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Now let’s talk about this: Why are libraries good for communities?

-They promote sustainability (don’t buy new books, share them!)

-You can meet like-minded individuals between the stacks of your favorite genre/author/topic. Robert Putnam said: “People may go to the library looking mainly for information, but they find each other there.”

-They spread knowledge and resources to the public that might not have access to it otherwise OR might not have known where to find it

-They celebrate diversity and learning

-College is expensive, libraries are free to use

-Book clubs offer stories that people read together that might NOT have tried to read on their own, which promotes growth and exploration of literature

-Tutoring services are available

 

I am asking anyone who reads this post and is intrigued, answer me this in the comments: What would encourage you to visit the library? What are your favorite parts of the library that you think invite people inside?

“A good library will never be too neat, or too dusty

because somebody will always be in it

taking books off the shelves and staying up late

reading them.”

-Lemony Snicket

 

 

Book Club: February 9th, 2017

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As you may have gathered from my previous post, I reread The Hobbit by J. R. R. Tolkien. It was so magic and wonderful and a beautiful story to dive into during these cold winter days.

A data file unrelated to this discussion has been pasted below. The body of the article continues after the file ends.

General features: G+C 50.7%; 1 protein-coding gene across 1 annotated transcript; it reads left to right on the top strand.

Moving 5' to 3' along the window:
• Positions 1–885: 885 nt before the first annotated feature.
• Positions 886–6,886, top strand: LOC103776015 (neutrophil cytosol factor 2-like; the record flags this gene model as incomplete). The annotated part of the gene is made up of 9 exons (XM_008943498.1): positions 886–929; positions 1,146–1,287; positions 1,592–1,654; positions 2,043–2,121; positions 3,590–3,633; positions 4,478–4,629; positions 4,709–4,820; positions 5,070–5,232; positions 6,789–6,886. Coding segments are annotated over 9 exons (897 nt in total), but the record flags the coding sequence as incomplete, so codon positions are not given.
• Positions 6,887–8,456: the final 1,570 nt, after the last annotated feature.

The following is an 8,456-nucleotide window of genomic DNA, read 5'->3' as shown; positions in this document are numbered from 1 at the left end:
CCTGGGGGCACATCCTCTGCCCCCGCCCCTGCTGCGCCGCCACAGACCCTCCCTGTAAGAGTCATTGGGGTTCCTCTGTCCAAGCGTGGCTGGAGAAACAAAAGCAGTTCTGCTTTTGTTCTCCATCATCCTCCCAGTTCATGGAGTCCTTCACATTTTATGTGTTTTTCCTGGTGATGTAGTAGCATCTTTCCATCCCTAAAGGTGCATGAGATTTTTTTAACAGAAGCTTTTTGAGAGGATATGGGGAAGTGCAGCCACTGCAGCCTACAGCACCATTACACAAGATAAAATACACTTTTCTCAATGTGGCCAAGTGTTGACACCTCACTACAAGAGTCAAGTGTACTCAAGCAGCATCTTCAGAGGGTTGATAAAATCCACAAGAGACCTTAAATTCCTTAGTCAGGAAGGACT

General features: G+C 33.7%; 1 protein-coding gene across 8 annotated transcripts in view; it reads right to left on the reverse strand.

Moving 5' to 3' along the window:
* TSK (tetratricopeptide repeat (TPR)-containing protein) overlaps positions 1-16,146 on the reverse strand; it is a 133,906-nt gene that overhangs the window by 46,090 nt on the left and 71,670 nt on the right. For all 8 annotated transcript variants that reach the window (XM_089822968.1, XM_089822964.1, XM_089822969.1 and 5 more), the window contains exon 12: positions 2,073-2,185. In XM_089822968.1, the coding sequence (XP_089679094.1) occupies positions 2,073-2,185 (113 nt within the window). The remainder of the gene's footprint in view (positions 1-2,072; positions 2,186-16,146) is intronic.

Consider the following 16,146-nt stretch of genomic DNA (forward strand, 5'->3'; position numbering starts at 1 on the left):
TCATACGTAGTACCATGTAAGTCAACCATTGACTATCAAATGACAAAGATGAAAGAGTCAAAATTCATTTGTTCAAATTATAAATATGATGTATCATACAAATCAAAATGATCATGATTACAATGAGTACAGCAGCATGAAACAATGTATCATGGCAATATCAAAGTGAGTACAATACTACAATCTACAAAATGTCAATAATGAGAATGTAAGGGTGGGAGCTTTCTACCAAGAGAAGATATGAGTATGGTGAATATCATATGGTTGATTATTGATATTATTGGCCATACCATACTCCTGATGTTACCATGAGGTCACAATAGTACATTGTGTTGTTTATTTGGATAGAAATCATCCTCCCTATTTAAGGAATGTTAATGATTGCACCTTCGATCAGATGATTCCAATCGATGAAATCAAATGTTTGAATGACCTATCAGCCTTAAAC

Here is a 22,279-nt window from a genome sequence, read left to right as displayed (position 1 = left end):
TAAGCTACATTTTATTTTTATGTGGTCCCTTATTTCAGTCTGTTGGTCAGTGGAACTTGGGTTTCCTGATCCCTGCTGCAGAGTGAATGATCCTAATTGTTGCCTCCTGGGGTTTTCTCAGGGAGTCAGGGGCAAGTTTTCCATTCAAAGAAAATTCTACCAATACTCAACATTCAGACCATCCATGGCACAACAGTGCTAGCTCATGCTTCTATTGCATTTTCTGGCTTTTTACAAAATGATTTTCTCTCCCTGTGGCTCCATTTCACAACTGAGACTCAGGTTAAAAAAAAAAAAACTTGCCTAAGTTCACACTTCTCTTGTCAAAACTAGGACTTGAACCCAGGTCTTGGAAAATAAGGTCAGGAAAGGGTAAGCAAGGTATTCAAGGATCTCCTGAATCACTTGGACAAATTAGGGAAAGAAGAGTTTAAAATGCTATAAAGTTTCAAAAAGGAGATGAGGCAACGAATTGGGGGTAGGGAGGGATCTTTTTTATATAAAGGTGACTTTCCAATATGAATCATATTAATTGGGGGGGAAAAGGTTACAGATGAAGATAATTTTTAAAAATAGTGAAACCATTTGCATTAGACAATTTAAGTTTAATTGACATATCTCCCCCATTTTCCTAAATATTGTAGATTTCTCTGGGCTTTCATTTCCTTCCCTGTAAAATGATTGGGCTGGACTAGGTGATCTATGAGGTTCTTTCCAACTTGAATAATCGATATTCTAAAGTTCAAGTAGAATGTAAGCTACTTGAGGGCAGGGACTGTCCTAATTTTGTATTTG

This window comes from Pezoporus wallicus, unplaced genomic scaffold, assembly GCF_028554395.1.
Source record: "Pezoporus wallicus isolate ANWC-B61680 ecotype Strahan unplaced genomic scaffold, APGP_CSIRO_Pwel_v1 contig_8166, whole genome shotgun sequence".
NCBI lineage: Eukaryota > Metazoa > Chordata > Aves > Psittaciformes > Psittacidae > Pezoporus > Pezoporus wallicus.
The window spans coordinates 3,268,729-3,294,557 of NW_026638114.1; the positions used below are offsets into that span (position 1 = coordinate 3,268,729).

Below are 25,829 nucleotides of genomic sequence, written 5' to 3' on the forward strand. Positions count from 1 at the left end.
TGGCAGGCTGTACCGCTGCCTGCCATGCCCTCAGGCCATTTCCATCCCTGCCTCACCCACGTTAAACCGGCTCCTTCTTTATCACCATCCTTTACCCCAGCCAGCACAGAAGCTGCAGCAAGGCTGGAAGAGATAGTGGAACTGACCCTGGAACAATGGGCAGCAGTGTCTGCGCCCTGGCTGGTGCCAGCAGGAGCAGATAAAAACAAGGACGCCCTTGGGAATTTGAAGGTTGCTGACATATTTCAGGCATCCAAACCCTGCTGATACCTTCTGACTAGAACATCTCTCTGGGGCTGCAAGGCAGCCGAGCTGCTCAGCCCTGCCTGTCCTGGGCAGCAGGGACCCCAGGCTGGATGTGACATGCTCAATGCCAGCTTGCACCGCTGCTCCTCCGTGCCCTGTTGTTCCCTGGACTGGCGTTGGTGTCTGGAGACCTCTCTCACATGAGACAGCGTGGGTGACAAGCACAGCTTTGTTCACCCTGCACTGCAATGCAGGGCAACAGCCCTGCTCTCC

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This is one of my favorite books of all time, and I highly recommend that you read it if you haven’t already!

Best quote:

“Where there’s life there’s hope.”

I also think it’s one of those stories that you can return to every so often and be charmed over and over again. As for me, I’m nursing a cold and stuck inside due to the feet of snow that are piling up outside my windows. I’m thinking of something a little different for my next read. I love the snow outside, but The Hobbit got me in a spring-y mood. I’m itching for the days that it gets warm in the afternoons and we can maybe plant some new flowers.

(I’ll leave you with another quote from the book because they are all SO good.)

“In a hole in the ground there lived a hobbit. Not a nasty, dirty, wet hole, filled with the ends of worms and an oozy smell, nor yet a dry, bare, sandy hole with nothing in it to sit down on or to eat: it was a hobbit-hole, and that means comfort.”

There & Back Again (A Hobbit Terrarium DIY)